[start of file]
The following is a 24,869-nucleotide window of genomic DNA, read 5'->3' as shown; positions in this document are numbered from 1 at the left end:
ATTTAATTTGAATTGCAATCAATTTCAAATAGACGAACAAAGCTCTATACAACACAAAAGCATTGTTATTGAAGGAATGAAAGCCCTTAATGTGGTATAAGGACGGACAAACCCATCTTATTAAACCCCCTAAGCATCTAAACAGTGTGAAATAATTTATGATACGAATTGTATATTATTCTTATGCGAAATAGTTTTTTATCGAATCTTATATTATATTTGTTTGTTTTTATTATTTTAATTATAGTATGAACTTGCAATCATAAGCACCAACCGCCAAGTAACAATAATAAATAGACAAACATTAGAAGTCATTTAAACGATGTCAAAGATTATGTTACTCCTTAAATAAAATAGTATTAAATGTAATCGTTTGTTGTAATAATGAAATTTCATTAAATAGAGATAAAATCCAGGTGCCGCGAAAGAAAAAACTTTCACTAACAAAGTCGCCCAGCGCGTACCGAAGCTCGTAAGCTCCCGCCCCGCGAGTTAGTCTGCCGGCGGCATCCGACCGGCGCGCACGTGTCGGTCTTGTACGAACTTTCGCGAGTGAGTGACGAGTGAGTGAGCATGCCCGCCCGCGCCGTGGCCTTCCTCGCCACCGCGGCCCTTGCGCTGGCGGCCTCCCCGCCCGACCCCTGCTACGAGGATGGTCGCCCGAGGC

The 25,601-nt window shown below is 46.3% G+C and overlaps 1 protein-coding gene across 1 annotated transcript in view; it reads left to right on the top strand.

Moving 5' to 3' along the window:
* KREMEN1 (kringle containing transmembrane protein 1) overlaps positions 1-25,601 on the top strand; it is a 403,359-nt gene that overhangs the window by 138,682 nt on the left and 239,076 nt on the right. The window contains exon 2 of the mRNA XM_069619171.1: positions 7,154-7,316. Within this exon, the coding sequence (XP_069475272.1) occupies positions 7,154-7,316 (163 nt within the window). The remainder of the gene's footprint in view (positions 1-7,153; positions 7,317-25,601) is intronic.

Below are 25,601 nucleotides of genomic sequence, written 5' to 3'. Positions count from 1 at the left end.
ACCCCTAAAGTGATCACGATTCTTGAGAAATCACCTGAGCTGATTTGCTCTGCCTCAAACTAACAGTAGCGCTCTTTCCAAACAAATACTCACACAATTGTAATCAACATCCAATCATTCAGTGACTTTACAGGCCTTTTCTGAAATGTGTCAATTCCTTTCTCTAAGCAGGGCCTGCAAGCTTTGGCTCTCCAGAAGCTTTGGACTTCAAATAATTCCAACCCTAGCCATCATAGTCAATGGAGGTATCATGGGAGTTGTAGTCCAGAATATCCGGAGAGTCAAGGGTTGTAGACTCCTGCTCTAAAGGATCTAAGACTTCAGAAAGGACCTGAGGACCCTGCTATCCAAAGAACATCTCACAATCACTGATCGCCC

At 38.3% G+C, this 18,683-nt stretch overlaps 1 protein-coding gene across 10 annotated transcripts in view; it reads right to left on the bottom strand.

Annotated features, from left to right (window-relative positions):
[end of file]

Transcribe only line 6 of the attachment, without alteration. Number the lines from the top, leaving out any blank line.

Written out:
Below are 25,601 nucleotides of genomic sequence, written 5' to 3'. Positions count from 1 at the left end.